When asked how the rest of her day was going to go, just-named Caldecott Medalist Sophie Blackall responded: “Champagne! And donuts. [There’s] another pot of coffee on, which is good because I never got to finish mine.”
Blackall may have been a bit distracted from her coffee mug on Monday morning as she celebrated her win for Finding Winnie: The True Story of the World’s Most Famous Bear (Little, Brown). The book, written by Lindsay Mattick, tells the story of the original bear that inspired A.A. Milne’s Winnie the Pooh series.
Monday had an early start for Blackall, but the phone remained silent. “I was standing in the kitchen,” she said. “I had honestly given up all hope of getting a phone call. Hope that had kind of risen and that I stomped on all weekend, as I’m sure every other illustrator who had a book out in 2015 did.”
But the tenor of the morning changed quickly. “I was making school lunches and I thought, ‘Well, that’s it,’ then I heard about David Bowie. Then I thought it was a gray morning. I had a lovely moment with my partner Ed. He said all the nice things a partner says: that we’re so lucky, no matter what, and that as awards come and go, we still have so much. And as we were saying all these heartwarming things, the phone rings.” Seeing the Boston area code sent Blackall immediately into tears. When she answered the call, the Caldecott committee informed her she had won the medal. “I was laughing and sobbing. I think I was also possibly going to fall over.”
This year, in addition to the praise and accolades that Winnie received, another of her picture books, A Fine Dessert, written by Emily Jenkins, came under some criticism for depicting slavery but avoiding the grim realities of the institution. For Blackall, winning the award was an emotional and dramatic climax to the year. “I think just the lead-up to it and with everything that had happened last year,” she said, “I had really resigned myself that I wasn’t going to get this call, let alone the medal.” And now that the call has come, “it feels very surreal in a lovely, lovely way,” she said. “I’m half expecting to wake up and find it was a dream.”
After the call, she hung up “and cried all over again.” She then spoke with her “beloved editor Susan Rich, who is all over this book and every page and every decision.” She wasn’t allowed to speak to Lindsay Mattick, the book’s author, until after the press conference.
From home, Blackall headed to her shared studio space in Brooklyn, where her studio mates have a tradition of watching the ALA Youth Media Awards webcast together. Blackall shares studio space with John Rocco, Brian Floca, John Bemelmans Marciano, Sergio Ruzzier, and Edward Hemingway; the group began their tradition when Rocco won the 2012 Caldecott Honor for Blackout. The only exception to the tradition, she says, was when Floca won the Caldecott in 2014 while Blackall was in Rwanda. “I had hidden a bottle of Champagne in the fridge,” she said. “I got a call from Brian on a hilltop in Rwanda, and I told him, ‘look in the fridge, behind the beans.’ ”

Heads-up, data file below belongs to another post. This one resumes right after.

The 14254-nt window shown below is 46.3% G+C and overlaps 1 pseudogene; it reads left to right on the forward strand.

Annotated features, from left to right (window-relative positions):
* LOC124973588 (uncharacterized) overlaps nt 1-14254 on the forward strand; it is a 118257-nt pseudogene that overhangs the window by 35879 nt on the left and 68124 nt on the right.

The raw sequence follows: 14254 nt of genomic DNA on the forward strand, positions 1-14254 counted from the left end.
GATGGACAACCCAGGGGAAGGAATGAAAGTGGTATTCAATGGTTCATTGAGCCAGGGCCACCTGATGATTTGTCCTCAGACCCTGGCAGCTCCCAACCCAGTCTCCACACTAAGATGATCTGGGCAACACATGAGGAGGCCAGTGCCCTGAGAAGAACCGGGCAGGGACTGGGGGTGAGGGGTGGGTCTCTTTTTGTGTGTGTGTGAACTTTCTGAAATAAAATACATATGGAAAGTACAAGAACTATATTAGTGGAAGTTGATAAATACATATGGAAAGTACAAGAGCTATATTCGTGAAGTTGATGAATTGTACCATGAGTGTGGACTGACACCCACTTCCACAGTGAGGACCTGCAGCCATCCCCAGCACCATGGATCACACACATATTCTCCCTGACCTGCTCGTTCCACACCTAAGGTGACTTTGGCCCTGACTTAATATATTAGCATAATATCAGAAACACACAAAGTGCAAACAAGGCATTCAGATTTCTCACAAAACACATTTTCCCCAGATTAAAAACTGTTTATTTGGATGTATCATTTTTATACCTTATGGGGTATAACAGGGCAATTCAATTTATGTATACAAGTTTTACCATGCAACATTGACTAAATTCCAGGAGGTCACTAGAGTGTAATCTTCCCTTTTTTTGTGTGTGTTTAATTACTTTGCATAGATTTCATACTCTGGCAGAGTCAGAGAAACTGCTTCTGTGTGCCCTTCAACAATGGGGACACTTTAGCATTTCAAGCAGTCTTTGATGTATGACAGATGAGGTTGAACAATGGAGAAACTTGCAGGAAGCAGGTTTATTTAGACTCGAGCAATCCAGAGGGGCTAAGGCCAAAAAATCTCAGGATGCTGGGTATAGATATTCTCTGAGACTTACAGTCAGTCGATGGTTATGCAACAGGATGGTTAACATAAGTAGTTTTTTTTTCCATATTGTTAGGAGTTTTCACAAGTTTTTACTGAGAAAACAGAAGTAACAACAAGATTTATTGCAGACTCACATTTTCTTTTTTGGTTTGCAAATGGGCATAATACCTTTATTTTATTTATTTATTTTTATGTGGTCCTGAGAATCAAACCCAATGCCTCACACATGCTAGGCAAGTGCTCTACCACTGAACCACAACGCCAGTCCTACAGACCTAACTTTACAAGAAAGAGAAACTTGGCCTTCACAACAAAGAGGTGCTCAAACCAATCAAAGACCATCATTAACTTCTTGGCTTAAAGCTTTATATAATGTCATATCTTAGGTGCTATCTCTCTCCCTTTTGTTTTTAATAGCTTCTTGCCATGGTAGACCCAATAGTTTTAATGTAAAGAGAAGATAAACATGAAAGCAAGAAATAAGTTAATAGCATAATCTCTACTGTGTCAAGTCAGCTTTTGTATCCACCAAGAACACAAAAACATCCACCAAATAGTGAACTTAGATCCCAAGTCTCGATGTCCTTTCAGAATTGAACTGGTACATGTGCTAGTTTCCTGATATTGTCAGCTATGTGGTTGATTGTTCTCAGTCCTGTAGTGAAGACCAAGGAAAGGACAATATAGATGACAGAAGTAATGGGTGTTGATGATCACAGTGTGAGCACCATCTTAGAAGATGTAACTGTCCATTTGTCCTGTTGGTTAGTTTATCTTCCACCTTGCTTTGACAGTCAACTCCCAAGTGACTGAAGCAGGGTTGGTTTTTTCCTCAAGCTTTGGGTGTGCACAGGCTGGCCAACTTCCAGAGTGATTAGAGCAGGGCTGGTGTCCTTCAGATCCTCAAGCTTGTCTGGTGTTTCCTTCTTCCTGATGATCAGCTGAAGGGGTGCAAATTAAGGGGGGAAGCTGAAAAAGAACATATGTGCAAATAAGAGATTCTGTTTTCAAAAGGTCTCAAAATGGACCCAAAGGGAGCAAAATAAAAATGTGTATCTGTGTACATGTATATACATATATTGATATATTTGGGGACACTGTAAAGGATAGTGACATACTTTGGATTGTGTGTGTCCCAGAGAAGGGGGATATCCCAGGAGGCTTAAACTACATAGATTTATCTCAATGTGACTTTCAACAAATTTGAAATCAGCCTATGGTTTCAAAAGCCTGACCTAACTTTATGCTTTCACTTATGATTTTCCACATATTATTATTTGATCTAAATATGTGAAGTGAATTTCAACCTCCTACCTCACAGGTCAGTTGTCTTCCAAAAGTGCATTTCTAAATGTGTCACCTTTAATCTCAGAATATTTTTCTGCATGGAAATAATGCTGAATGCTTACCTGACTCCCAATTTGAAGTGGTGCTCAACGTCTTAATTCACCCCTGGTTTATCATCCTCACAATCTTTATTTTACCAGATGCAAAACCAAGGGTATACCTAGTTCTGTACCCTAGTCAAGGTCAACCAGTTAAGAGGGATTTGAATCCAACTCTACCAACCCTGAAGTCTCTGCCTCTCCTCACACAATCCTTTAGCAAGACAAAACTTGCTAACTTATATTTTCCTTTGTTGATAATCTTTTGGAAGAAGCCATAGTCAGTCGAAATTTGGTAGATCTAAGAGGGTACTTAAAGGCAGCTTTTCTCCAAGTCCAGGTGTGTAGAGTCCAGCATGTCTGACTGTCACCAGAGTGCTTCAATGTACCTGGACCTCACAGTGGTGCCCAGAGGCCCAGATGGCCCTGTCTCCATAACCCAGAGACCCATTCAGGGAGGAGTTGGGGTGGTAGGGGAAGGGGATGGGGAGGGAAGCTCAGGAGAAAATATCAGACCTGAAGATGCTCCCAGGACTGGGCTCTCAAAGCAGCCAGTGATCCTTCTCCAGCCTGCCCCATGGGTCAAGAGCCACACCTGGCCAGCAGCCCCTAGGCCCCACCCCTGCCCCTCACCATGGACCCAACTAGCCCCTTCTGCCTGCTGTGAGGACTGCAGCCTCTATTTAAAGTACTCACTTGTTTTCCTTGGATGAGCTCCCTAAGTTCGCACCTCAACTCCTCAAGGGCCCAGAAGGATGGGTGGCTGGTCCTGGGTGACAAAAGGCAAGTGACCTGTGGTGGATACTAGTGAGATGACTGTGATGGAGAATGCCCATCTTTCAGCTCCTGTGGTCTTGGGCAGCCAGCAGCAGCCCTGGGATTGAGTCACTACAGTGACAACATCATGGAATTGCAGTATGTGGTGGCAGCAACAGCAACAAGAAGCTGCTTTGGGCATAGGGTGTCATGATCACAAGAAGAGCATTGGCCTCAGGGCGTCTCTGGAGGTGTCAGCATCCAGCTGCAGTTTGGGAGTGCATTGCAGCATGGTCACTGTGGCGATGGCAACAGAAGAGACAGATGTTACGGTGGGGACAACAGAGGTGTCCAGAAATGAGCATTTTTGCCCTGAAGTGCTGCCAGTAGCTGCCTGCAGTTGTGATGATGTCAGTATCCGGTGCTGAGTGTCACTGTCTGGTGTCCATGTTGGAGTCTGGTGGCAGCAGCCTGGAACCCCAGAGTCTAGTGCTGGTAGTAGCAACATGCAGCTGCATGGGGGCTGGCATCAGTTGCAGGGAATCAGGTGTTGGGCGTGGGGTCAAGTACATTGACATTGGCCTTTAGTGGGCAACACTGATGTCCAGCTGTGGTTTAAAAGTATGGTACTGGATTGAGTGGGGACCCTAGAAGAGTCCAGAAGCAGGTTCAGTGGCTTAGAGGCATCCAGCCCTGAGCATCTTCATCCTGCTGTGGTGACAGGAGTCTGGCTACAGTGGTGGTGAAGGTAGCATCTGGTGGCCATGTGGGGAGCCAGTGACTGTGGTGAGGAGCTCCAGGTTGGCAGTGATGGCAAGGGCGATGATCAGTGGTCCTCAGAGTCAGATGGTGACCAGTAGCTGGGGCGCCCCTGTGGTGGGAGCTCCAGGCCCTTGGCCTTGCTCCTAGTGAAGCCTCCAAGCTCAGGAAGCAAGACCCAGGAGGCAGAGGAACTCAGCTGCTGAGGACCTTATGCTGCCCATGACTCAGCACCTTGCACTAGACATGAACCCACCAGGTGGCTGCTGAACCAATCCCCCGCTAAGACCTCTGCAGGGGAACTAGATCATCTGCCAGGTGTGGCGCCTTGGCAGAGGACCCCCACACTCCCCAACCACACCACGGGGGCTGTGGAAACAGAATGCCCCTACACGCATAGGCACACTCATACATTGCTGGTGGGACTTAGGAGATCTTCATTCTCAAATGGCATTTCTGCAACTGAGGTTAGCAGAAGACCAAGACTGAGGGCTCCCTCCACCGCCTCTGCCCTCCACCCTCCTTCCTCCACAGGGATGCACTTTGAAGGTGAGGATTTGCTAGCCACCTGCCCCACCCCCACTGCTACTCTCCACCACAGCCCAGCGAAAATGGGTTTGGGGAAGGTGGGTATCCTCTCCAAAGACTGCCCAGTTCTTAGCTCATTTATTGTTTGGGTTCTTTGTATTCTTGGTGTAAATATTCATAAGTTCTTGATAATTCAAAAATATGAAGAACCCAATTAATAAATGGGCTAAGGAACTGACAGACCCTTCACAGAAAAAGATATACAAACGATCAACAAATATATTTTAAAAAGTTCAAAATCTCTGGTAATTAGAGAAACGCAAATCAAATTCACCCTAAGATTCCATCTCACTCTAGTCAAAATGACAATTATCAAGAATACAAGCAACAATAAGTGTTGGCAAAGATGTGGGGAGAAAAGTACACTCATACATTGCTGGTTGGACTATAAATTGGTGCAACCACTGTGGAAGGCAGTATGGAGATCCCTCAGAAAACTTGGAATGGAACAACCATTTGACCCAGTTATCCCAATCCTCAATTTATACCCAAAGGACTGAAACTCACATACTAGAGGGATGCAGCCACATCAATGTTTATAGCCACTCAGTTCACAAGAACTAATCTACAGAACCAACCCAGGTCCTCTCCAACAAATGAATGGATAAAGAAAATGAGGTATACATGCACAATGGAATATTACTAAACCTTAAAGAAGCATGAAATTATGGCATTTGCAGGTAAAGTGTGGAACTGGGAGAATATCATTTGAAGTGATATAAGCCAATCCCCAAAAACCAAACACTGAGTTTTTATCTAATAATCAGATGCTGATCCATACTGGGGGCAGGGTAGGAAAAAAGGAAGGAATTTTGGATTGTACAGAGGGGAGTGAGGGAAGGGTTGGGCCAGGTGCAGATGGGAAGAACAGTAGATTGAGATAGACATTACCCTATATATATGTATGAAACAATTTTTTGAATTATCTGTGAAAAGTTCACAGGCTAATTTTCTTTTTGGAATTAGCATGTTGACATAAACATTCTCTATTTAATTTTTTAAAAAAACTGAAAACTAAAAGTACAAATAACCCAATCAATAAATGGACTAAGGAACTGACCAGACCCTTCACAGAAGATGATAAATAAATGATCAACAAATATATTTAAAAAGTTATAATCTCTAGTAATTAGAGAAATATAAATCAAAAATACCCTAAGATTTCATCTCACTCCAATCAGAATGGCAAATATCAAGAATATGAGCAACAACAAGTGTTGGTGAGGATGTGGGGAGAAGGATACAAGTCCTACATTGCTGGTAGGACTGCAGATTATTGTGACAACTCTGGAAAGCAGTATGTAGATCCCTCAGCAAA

For Blackall, the camaraderie with her studio mates contributes to the joy in sharing their successes. But on Monday morning, it felt like they were dragging their feet in arriving for the webcast. “I was in the studio, texting, ‘where are you?’ and Brian asked, ‘Is there any reason to hurry?’ ” Blackall did her best to keep everyone in the dark, but when Floca finally arrived, “he came with Champagne, and as he put it, ‘deli flowers.’ ” As of the time of PW’s interview, Blackall had not yet spoken with family in her native Australia, but she was looking forward to when they would wake.
Finding Winnie, even before the award, was a cherished project for Blackall. “I was obsessed with Winnie the Pooh as a child,” she said. “It was the first book I bought with my own money. I read it over and over again. My friends and I would play ‘Hundred Acre Woods’ in the garden. I lived and breathed it for most of my childhood.” So when Susan Rich sent her the manuscript, “it felt like everything was leading up to this book. It was the one I’d been waiting for.”
The process of creation was unique for Blackall, too. She called it “a true collaboration” with Rich. “I hadn’t quite worked that way before: figuring out the ways to integrate the telling of the story with the mother and the child, and the Harry and Winnie story,” as well as the story-within-the-story of Winnie and Christopher Robin, but with Rich’s help Blackall felt she’d made the story seamless.
It’s five months until this year’s ALA Annual Conference in Orlando in June, when the awards ceremony will take place, but Blackall will stay plenty busy. Victoria Stapleton, executive director of school and library marketing at Little, Brown, told Blackall “you’re allowed a day off” (“actually, she said I could have all of January,” Blackall admits, “but we know she’s lying”). April will see the next release for Blackall, the launch of a new early chapter book series with Marciano called The Witches of Benevento. “We’ve done the first two, and we’re working on the third one right now,” she said. She’s also at work on another picture book that’s due out from Chronicle in the fall, called The Book of Everything.
But the win will certainly add a new dimension to 2016’s plans. “I was just thinking today, it’s going to be so lovely to spend more time with Finding Winnie,” Blackall said. “When you work the way many of us do, you don’t get time to pause and live with a book for a while.” So she looks forward to having many more opportunities to share Winnie with more young readers. “I’m not at all ready to put it on the shelf.”